Senor spoke really slow and wasn’t above to pantomiming in class so we could understand him. Sometimes, he would use Filipino when he noticed that no amount of explanation in Spanish would suffice. He would also speak in Filipino when surprised, a good example of which was during an activity where had to match phrases in column A and column B. When my classmate was called to recite, he said “Mi esposa es….” his eyebrows furrowed a little to look for the answer, “siendo comida por mis amigos”.
Senor’s jaw dropped. “Huy ano ba yan? Ikaw ba papayag kang gawin sa asawa mo yan?” he asked, aghast. To this day, I laugh at the memory of his reaction. Senor also seemed to have picked up on my joking nature as he would change his mode of questioning when I was the one reciting.
“Tu prefieres Felipe?” he asked, while discussing La Familia using the Royal Family of Spain as a model. “Si!“ I answered, bobbing my head excitedly. “El es guapo, es rico, y es listo. Quiero poner Felipe en mi armario!” It was a good thing our classmate, who was a Carmelite nun,wasn’t easily scandalized.
The most difficult exercise I had to do was the one on giving directions. Spatially-challenged as I am, I don’t know how to give instructions to our place in Filipino, let alone Spanish! When it was my turn to present, I just made it seem jeepneys stop right in front of my house. My classmate who hails from Batangas, did a far better job at mapping out her route.
Before A 1.1 ended, we were asked to fill out an evaluation form regarding our class and our instructor. One of the questions were “Does your instructor speak only in Spanish while class is in session?” We were all wondering if there was an adverb more extreme than “always”.
Our professor for Level A 1.2 was Maria Luisa Young, and I hate her. She is so perfect! Intelligent, pretty, funny, fluent in Spanish and French, well-dressed, she is the woman I wanted to become when I was a kid. Have I mentioned she’s also nice? Despite her goddess-like persona, she is very down to earth. My female classmates and I were deeply disturbed when we found out that the pretty girl whom we thought was a student was actually our teacher. “Bakit ganun, lahat ata nasa kanya?!” we’d ask ourselves every Saturday. I’m not kidding.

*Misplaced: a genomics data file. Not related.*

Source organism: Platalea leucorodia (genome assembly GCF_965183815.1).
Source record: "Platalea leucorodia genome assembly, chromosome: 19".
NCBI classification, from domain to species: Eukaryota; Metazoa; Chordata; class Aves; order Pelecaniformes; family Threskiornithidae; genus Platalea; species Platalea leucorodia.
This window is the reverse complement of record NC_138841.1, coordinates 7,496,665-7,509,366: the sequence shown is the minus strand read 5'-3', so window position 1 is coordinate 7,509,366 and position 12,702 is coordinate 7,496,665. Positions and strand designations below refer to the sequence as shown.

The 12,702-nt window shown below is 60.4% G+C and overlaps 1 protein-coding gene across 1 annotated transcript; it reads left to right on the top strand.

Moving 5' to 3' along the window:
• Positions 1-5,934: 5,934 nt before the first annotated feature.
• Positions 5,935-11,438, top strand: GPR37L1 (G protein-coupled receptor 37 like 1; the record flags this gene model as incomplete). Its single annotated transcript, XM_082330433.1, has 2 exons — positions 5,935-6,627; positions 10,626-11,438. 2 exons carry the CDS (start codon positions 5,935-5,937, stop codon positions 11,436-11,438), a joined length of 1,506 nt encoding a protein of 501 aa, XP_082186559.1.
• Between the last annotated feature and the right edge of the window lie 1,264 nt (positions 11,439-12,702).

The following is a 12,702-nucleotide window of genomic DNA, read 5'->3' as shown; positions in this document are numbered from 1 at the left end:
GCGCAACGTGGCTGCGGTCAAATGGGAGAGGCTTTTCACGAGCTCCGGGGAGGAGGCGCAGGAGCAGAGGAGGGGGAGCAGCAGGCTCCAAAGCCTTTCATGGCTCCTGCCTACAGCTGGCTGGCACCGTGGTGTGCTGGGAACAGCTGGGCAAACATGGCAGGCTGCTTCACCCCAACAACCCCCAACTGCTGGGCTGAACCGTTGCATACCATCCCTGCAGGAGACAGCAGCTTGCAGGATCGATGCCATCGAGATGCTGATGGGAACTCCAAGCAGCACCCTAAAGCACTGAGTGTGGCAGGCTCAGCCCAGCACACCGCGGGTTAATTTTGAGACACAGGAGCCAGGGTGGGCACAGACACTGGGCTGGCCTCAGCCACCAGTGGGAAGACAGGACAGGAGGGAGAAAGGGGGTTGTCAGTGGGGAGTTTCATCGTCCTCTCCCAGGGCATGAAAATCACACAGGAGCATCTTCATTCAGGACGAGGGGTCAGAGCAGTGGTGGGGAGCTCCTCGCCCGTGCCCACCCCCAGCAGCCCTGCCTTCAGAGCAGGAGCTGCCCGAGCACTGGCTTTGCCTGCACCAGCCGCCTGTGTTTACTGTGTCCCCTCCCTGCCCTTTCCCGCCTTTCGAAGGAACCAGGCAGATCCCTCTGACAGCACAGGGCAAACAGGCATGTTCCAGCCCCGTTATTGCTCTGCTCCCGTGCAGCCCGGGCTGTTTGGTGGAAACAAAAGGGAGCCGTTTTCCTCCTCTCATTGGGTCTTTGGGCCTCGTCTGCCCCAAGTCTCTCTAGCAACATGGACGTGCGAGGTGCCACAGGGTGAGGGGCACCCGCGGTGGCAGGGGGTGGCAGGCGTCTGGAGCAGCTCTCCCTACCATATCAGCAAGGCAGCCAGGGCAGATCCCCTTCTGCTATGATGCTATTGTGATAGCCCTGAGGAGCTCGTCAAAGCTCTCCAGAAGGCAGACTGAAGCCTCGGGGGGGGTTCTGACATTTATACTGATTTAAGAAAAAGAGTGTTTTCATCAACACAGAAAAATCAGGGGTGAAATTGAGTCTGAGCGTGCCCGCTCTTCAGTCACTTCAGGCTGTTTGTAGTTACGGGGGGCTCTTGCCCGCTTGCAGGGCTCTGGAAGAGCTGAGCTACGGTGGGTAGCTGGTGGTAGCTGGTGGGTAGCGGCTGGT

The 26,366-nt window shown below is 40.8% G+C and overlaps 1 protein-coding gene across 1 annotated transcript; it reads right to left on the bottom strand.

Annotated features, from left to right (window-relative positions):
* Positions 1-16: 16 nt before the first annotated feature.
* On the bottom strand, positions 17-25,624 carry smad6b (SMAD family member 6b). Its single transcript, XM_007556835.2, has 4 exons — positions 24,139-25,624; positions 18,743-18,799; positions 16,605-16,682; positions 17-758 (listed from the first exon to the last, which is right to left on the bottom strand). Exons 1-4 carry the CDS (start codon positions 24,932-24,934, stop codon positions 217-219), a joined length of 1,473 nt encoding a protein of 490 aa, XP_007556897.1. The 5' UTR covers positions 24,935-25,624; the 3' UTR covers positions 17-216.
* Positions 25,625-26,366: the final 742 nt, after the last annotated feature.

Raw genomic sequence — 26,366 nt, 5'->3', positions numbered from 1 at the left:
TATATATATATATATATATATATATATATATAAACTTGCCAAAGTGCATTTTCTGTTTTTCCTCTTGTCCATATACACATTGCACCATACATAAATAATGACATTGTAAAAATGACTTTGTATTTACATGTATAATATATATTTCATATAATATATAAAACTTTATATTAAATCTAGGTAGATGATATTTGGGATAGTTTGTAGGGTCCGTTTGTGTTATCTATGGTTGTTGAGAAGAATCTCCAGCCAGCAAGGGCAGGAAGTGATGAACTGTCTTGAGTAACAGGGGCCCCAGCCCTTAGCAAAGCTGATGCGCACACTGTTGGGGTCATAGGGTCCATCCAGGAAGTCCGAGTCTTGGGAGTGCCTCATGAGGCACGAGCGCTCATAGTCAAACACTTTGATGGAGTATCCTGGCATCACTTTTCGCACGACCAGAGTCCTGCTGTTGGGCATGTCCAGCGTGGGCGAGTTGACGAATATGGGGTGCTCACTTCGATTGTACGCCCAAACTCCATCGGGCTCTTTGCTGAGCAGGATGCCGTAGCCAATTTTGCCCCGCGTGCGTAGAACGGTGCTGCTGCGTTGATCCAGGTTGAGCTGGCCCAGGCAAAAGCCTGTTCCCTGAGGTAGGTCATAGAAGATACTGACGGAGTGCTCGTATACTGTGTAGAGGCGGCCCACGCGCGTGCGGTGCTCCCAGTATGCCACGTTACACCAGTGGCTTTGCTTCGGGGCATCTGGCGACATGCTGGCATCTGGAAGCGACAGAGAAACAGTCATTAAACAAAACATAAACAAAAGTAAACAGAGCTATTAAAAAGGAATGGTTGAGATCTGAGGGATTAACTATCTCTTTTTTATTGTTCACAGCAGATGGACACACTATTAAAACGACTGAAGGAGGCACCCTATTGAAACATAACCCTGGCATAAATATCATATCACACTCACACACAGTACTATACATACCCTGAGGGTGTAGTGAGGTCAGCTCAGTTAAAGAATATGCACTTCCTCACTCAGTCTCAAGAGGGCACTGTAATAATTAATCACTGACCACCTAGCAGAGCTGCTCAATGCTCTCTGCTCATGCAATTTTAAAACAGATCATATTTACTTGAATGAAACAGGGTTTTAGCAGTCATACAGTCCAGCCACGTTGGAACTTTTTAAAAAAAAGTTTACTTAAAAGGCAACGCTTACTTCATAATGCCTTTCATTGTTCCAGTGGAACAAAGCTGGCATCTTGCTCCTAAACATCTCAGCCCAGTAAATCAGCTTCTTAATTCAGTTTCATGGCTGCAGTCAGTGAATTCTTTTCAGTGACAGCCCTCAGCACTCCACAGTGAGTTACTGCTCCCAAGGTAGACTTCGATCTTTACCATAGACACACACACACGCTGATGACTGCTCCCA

Incidentally, she was Srta. Balanag’s French professor in Ateneo De Manila University. When I recounted to Srta. Balanag we’d use to describe Srta. Young, she replied “You forgot well-traveled.” Lol. Spot on. Really, she’s amazing and I’m uncertain if I’m jealous of her or if I have a crush on her.
Srta. Young is nice also but I had trouble keeping up with the lessons. There were so many verbs to memorize and conjugate, ranging from regular, to irregular, to extremely irregular, to reflexive. “Como se dice…” has to be the most overused phrase in class. There were times I felt incredibly stupid especially when I took too long to answer a question.
Little by little, I found myself dreading having to go to class but had a change of heart when we started discussing gerunds. I don’t know why but something about the technicality of the lesson appealed to me. So with renewed interest, I enrolled in the next level and am now keeping my fingers crossed that our class won’t get dissolved due to low enrollment rate.
I’m far from being multilingual, I still want to burst into tears whenever I hear a Spanish native speaking rapidly in his mother tongue. As a Filipino, the only advantage I have as a Spanish student is that some words and pronunciation rules are similar (their grammar is an entirely different discussion) to those in our own language. I still struggle but I love learning Spanish, not just because I have a perfect excuse to watch telenovelas (Pasion de Gavilanes, anyone?) but also because one can’t help but learn a country’s customs and culture while learning its language. Behind each expression is an interesting story that is tied to a nation’s identity.
I’ve created another wordpress site for my posts written in Spanish. There, I will try to accomplish the 30-Day Blog Challenge among other things. Wish me luck!